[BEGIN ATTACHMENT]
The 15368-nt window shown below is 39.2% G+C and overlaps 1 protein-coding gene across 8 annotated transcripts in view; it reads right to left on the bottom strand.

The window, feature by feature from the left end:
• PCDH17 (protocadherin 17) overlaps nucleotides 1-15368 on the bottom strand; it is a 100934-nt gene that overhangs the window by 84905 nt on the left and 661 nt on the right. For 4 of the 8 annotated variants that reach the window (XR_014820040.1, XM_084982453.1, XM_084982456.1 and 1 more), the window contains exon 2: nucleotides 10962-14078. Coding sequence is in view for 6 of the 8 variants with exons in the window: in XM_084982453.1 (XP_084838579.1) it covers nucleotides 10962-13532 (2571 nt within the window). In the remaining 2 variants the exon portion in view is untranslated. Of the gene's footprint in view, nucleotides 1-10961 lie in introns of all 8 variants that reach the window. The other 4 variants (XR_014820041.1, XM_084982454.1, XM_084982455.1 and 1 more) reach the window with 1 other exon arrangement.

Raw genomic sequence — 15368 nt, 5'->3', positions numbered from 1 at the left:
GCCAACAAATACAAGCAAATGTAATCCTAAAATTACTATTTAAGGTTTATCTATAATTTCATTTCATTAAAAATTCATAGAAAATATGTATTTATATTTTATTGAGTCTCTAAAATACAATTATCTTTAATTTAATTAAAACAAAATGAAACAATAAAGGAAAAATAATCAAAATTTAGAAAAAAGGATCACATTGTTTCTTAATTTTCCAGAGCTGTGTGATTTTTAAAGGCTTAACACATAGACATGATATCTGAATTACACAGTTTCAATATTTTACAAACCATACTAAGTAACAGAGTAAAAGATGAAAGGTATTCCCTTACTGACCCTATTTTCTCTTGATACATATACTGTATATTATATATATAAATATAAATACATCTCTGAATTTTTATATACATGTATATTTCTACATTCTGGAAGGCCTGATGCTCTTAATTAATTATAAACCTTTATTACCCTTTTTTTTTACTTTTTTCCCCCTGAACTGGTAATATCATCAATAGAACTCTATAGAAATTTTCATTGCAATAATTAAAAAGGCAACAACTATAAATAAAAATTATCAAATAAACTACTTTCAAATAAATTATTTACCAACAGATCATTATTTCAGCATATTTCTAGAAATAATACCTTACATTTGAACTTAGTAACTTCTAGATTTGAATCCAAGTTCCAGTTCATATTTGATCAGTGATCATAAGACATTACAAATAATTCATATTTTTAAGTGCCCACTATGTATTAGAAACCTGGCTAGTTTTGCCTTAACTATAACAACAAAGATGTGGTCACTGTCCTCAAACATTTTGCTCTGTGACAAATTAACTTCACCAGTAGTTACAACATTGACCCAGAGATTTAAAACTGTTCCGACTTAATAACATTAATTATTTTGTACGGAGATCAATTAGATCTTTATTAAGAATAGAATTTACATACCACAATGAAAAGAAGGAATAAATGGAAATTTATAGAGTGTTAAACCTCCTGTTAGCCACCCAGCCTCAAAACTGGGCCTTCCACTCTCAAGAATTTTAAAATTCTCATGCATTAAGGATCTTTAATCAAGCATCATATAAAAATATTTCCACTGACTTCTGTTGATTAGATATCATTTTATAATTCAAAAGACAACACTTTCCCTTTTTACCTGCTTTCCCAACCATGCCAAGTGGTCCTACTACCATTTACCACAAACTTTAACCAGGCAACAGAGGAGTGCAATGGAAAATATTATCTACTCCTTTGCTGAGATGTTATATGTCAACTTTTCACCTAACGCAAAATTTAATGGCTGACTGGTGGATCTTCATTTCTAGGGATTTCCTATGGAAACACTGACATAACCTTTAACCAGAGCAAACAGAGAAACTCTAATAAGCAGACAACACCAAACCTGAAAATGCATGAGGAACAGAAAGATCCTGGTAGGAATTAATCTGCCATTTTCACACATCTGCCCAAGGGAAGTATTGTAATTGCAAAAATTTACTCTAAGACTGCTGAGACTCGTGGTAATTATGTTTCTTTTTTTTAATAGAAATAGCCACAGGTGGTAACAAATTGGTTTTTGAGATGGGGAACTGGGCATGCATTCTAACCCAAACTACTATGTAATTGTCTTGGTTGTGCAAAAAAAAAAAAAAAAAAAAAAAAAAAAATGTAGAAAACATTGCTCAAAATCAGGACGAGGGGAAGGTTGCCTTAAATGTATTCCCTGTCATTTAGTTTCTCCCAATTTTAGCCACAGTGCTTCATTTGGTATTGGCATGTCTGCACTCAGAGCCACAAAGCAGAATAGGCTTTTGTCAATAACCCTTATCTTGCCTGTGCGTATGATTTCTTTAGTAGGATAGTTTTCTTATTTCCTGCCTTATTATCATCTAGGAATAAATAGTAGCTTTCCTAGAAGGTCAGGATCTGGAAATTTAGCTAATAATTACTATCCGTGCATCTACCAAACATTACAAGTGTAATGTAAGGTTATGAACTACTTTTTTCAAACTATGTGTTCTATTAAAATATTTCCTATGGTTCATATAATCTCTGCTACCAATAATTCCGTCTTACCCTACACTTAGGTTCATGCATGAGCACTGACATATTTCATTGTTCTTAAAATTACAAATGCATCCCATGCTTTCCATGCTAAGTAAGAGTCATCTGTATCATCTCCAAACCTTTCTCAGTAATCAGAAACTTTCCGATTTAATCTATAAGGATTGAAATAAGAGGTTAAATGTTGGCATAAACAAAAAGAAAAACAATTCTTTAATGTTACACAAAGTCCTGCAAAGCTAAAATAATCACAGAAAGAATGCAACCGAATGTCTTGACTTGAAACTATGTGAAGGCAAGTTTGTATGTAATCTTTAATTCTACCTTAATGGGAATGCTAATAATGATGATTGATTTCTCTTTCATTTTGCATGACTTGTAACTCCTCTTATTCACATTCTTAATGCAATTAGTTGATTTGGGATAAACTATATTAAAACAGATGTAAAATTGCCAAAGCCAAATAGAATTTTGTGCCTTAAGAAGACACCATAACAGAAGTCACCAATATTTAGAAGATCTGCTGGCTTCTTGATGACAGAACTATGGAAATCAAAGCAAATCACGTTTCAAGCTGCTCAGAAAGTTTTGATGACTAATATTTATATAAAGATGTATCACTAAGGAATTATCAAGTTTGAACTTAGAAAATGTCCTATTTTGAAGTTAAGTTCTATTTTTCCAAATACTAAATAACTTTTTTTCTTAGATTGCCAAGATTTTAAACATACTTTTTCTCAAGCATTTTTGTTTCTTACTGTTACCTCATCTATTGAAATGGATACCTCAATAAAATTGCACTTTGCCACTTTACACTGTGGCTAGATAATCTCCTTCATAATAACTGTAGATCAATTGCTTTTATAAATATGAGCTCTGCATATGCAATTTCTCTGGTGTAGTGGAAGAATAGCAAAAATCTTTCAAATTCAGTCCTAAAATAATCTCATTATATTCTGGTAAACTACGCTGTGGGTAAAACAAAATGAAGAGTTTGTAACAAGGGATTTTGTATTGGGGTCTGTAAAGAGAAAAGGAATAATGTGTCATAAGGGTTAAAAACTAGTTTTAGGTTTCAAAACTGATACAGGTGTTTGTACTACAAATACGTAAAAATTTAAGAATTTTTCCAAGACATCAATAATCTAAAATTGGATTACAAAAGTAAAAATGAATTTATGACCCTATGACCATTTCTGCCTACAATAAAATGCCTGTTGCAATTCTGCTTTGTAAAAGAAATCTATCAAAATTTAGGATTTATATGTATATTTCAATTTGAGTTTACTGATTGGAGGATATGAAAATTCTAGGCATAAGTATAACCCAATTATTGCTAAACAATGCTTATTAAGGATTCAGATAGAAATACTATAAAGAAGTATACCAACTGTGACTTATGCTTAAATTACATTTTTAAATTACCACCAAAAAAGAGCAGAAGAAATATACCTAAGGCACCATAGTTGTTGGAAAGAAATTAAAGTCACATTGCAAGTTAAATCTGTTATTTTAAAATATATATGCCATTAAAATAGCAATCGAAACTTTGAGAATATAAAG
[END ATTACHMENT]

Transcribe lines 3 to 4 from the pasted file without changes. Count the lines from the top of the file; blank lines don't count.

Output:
• PCDH17 (protocadherin 17) overlaps nucleotides 1-15368 on the bottom strand; it is a 100934-nt gene that overhangs the window by 84905 nt on the left and 661 nt on the right. For 4 of the 8 annotated variants that reach the window (XR_014820040.1, XM_084982453.1, XM_084982456.1 and 1 more), the window contains exon 2: nucleotides 10962-14078. Coding sequence is in view for 6 of the 8 variants with exons in the window: in XM_084982453.1 (XP_084838579.1) it covers nucleotides 10962-13532 (2571 nt within the window). In the remaining 2 variants the exon portion in view is untranslated. Of the gene's footprint in view, nucleotides 1-10961 lie in introns of all 8 variants that reach the window. The other 4 variants (XR_014820041.1, XM_084982454.1, XM_084982455.1 and 1 more) reach the window with 1 other exon arrangement.

Raw genomic sequence — 15368 nt, 5'->3', positions numbered from 1 at the left: